20. Under Order XXI, Rule 54, 'where the property is immoveable, the attachment shall be made by an order prohibiting the judgment debtor from transferring or charging the property in any way, and all persons from taking any benefit from such transfer or charge.' Section 64 (which must, if anything, govern and control Rule 54), provides that where an attachment has been made, 'any private transfer or delivery of the property attached, shall be void, as against all claimsenforceable under the attachment.'
21. The claimant (appellant) argues that, in this case,-though a mortgage dead was executed in his favour on June 27, 1927, i.e., on a date subsequent to the attachment by the respondent,-the judgment debtor did nothing that can be considered a disobedience of the said prohibitory order of attachment under Rule 54 prohibiting him from transferring or charging ; nor was there a private transfer or delivery of the property obnoxious to Section 64 ; that what happened was that he (the claimant), who had already obtained a decree of the Court entitling him to have a mortgage on the property, executed that decree, and that the execution of that decree is not repugnant either to Order XXI, Rule 54, or to Section 64.
22. A mortgage obtained and executed by process of the Court, as was done by the claimant, cannot be considered a private transfer. There is a decision governing this point in Qurban Ali v. Ashraf Ali I.L.R. (1882) All. 219 where a sale was executed after attachment in execution of an award decree : and it was held that the sale must prevail. It seems to me that it is good sense to hold so. It is not denied that if other persons had obtained ordinary money decrees, they could have attached the property in execution of their money decree and claimed to share in the sale proceeds of the property, on a footing of equality with the respondent, notwithstanding that their attachment might be of a, later date. The appellants' case is not similar to that of persons who have in their favour merely an agreement to sell, and in whose favour no charge is created by a mere contract for sale: Transfer of Property Act, Section 54 (last paragraph). Nor is this a case arising out of ineffectual methods of obtaining a charge, methods rendered ineffectual either by Section 51 of the same Act, or by one of the allied causes referred to in the other sections in the same Chapter. These circumstances aresufficient to make it unnecessary for me to examine in detail such cases as Bhaskar v. Shankar : AIR1924Bom467 ; Byramji v.Chunilal I.L.R. (1902) Bom. 266 : 5 Bom. L.R. 21 ; Govind v. Parashram I.L.R (1900) Bom. 161 : 2 Bom. L.R. 864Tarak Nath Mukherjee v. Sarat Kumar Mukherjee (1929) 33 C.W.N. 805; Roshan Lal v. Lallu I.L.R. (1922) All. 714; and Krishnaji v. Sangappa 1924 27 Born. L.R. 42 They were all cited to me and commented upon.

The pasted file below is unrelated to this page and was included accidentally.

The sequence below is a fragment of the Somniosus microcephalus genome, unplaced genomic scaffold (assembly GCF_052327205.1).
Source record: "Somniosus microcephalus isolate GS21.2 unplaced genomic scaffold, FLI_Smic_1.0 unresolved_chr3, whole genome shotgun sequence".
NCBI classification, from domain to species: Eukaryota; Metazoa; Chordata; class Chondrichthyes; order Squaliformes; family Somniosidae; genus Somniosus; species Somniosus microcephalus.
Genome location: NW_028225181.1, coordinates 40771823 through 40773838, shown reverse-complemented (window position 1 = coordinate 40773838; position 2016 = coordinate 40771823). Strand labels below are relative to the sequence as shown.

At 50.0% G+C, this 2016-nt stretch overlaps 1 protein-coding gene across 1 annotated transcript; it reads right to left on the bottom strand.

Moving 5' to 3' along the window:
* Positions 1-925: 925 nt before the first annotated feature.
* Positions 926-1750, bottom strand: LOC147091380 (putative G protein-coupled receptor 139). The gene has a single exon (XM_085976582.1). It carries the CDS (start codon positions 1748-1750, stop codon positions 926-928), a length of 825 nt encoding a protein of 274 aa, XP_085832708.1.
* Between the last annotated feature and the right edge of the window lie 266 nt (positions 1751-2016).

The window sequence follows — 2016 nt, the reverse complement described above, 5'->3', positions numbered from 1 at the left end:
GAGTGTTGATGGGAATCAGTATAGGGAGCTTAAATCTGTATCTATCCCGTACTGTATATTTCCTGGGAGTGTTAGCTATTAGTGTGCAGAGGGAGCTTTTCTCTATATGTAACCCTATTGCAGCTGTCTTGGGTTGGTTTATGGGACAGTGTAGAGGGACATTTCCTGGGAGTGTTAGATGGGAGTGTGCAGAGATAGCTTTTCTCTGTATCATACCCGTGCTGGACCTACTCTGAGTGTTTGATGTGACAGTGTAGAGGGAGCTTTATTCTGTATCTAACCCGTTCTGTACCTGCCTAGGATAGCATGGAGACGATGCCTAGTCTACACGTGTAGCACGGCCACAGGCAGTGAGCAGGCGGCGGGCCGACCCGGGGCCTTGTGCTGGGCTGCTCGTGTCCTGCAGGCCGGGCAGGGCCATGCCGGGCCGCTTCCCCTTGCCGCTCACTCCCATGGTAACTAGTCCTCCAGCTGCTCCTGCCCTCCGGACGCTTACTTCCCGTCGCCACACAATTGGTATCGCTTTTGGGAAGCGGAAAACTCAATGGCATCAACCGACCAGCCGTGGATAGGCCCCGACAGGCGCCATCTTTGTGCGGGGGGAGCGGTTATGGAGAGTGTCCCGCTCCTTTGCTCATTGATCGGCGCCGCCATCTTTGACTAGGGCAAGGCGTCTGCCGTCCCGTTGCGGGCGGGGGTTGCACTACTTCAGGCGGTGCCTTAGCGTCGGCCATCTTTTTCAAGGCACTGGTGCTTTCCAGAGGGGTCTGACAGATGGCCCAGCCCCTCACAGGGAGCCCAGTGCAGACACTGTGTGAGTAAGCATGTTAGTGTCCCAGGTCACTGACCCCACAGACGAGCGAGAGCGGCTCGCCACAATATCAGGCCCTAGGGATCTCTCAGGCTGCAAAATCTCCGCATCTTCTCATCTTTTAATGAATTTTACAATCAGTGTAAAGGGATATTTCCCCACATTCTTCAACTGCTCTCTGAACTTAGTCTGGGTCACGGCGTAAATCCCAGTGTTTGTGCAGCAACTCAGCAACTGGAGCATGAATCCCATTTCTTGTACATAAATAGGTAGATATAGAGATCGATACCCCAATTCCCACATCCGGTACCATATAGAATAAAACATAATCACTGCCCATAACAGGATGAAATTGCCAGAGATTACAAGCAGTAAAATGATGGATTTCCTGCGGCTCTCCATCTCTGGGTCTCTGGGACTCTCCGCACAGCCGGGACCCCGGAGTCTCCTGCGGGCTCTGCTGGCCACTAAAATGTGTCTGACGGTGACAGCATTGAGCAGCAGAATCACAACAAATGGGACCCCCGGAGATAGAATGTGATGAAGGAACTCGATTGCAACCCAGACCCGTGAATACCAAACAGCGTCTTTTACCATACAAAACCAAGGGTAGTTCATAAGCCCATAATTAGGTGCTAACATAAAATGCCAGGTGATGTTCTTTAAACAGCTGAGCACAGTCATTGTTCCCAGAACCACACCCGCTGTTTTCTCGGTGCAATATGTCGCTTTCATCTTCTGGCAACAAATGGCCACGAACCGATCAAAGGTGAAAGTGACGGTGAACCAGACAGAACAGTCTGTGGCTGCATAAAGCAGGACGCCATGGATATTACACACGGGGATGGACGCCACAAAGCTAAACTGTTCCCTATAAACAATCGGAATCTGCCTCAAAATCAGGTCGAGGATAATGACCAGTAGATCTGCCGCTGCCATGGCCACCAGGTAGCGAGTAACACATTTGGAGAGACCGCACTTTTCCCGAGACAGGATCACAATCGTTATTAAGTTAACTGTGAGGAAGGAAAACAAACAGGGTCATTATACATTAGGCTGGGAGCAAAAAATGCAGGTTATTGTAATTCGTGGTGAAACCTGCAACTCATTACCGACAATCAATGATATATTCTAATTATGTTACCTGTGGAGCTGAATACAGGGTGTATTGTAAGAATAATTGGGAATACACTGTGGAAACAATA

23. It would be a great anomaly if a person obtaining a mere money decree could be placed on the same footing as the present respondent; and if there were no means available for attaining a similar footing to one who had obtained a decree which was binding against thisspecific property: but in respect of which an attachment could not, or need not, be made. Such an anomalous position is not brought about by the provisions of the Code.
24. An attachment is not to be made a fetish of. There is some danger of this being done. Under the numerous rules of Order XXI, an attachment does appear as a many-headed hydra. But when the monster is seen steadily and seen as a whole, it is quite amenable to reason and to intelligent parley.
25. An attachment under the Code may take different aspects, in so far as it affects,-(1) the attaching creditor: whose positiondepends upon the nature of his decree; (2) the Court: for whom an attachment is either a preliminary measure for execution, or otherwise an indication as to the step it has to take for issuing a process for the execution of the decree ; (3) the judgment debtor: who thereby has either some specific direction given to him, or has his moveable property seized, orimmoveable property placed under restraint; (4) the person who claims an interest in the property: who may be roused into activity for the protection of his rights, which might otherwise be defeated by process of the Court; or (5) the property attached: whose fortunes may be altered and masters changed : Order XXI, Rule 11 (j)(ii), Rules 12, 13, 17, 24, 30, 81, 41, 42, 43, 44, 45, 46, 47, 48, 49, 51, 52, 53, 54, 64.